Government's Northern Ireland Office appoints new comms chief

The UK Government's Northern Ireland Office has appointed Eamon Deeny as its new head of communications to help tackle the comms challenges posed by Brexit.

 Deeny jokingly accepts a 'BBC Sports Personality of the Year' award on behalf of his football team, the Carryduff Colts, two years ago
Deeny jokingly accepts a 'BBC Sports Personality of the Year' award on behalf of his football team, the Carryduff Colts, two years ago
Seasoned comms pro Deeny has taken up the role at the Northern Ireland Office, which has the dual role of ensuring the nation’s interests are effectively represented at Westminster and that the Government’s responsibilities are fully delivered in Northern Ireland.

Based in Belfast, Deeny has been appointed for a three-year period, during which time he will work within the UK Government’s plan, entitled Northern Ireland’s Objectives 2015-2020.

These include making politics work better by helping improve the effectiveness of the devolved institutions, a more secure Northern Ireland, a growing economy and a stronger society with cohesive communities.

Deeny has an illustrious record in comms in Northern Ireland, having spent almost 14 years as the head of corporate communications at Belfast City Council, focusing on positive opportunities for coverage after the turbulence of the Troubles.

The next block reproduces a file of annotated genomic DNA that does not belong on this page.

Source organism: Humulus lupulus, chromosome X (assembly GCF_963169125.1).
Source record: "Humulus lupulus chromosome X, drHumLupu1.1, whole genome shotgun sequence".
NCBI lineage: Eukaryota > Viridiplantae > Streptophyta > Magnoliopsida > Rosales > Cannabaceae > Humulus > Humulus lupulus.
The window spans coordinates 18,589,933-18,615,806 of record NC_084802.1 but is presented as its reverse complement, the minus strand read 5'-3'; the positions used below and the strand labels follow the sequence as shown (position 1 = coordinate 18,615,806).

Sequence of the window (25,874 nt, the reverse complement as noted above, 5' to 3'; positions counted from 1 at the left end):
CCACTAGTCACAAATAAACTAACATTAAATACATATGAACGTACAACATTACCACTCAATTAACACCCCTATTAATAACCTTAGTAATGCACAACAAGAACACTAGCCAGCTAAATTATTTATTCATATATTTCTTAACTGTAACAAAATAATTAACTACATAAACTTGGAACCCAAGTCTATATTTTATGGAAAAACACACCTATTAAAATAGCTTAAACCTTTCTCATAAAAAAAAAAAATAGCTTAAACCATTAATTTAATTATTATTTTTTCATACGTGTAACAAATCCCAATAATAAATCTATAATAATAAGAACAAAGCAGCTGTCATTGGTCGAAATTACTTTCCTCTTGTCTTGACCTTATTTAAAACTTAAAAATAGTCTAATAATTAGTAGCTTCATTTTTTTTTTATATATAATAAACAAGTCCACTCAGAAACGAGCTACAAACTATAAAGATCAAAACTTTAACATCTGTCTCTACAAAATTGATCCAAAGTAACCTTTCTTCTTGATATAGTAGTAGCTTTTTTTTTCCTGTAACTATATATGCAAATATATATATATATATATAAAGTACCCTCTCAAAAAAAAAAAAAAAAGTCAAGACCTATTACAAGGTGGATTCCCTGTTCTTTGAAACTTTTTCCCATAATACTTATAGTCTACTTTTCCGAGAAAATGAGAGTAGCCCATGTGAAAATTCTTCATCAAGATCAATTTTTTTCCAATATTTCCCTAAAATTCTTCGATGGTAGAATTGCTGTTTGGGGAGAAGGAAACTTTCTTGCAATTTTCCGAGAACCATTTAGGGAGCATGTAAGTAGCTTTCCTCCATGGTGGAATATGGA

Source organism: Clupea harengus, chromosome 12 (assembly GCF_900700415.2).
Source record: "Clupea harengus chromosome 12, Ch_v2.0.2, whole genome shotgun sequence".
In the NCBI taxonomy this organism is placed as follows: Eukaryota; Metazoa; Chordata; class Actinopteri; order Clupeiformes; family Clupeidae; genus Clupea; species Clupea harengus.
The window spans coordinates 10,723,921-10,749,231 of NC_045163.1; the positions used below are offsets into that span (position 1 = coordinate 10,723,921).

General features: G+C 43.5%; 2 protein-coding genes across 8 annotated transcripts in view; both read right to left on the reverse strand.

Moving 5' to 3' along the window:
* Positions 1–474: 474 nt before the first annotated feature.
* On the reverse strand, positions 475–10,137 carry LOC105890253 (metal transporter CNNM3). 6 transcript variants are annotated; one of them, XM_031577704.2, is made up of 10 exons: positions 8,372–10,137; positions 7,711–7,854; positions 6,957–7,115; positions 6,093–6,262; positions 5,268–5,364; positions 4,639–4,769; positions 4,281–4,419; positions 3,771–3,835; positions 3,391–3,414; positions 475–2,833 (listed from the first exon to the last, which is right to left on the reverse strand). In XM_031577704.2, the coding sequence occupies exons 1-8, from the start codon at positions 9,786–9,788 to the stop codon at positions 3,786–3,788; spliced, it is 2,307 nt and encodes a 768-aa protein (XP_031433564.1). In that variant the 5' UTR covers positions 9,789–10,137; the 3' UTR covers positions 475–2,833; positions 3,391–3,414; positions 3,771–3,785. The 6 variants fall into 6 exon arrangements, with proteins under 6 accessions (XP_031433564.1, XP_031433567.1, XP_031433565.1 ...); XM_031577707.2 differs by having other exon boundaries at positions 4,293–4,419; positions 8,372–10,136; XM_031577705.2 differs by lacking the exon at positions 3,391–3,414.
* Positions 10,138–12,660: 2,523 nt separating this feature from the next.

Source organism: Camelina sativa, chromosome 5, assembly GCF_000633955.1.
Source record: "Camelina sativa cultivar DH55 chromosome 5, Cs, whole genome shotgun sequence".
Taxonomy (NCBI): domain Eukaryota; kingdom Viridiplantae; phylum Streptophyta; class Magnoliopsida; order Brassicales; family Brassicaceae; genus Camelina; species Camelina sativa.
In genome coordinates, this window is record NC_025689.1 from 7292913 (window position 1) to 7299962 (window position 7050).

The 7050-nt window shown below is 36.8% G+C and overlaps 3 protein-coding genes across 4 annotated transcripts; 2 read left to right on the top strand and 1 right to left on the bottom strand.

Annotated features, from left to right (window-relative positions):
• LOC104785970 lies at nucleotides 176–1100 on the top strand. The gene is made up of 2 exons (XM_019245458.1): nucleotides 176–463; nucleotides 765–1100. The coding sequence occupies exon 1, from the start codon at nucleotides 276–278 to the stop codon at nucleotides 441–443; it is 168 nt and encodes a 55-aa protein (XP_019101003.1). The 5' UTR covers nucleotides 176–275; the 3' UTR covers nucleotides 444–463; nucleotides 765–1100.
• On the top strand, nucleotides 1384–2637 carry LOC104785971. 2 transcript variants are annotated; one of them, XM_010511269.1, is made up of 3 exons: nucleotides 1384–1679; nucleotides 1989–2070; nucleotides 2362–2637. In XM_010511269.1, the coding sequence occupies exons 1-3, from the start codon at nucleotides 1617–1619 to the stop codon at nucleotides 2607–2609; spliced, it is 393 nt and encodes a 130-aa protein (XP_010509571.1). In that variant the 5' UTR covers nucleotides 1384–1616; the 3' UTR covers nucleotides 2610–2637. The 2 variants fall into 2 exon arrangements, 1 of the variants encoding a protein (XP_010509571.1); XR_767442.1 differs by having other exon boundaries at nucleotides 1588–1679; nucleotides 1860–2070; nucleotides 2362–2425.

During his time at the award-winning local authority team, he instigated a review of its comms strategy, led on the comms and marketing of the MTV European Music Awards in Belfast in 2011, and worked with partners and sponsors on the in-house comms for the 2015 Tall Ships Race, part of the Belfast Titanic Maritime Festival and one of the largest events ever held in the city.

Before moving to Belfast City Council in 2003, Deeny spent seven years at the Northern Ireland Assembly, his stint spanning a time of major change for the region.
From 1995 to 1998, Deeny’s role as senior information officer at the Department of the Environment, with responsibility for all media matters relating to planning, roads and water, was during the period when Northern Ireland was under direct rule from the UK government.

However, under Northern Ireland’s devolution in 1998, Deeny became the principal information officer at the Department for Regional Development.

His job involved working as the press officer for a range of direct rule Conservative and Labour ministers and devolved ministers including Malcolm Moss, Mo Mowlam, Adam Ingram, Lord Alf Dubs, Angela Smith – now Lady Basildon – as well as Peter Robinson and Gregory Campbell.

The demanding role included handling media coverage of major events in relation to the civil unrest and subsequent peace process and at visits of world leaders.

Prior to that, Deeny worked as the Northern Ireland regional editor for the Post Office’s in-house staff newspaper, The Courier, and as the press officer for the Post Office Board.

He began his career as a local reporter at Northern Newspaper Group and the Herald and Post, now the Belfast Telegraph.


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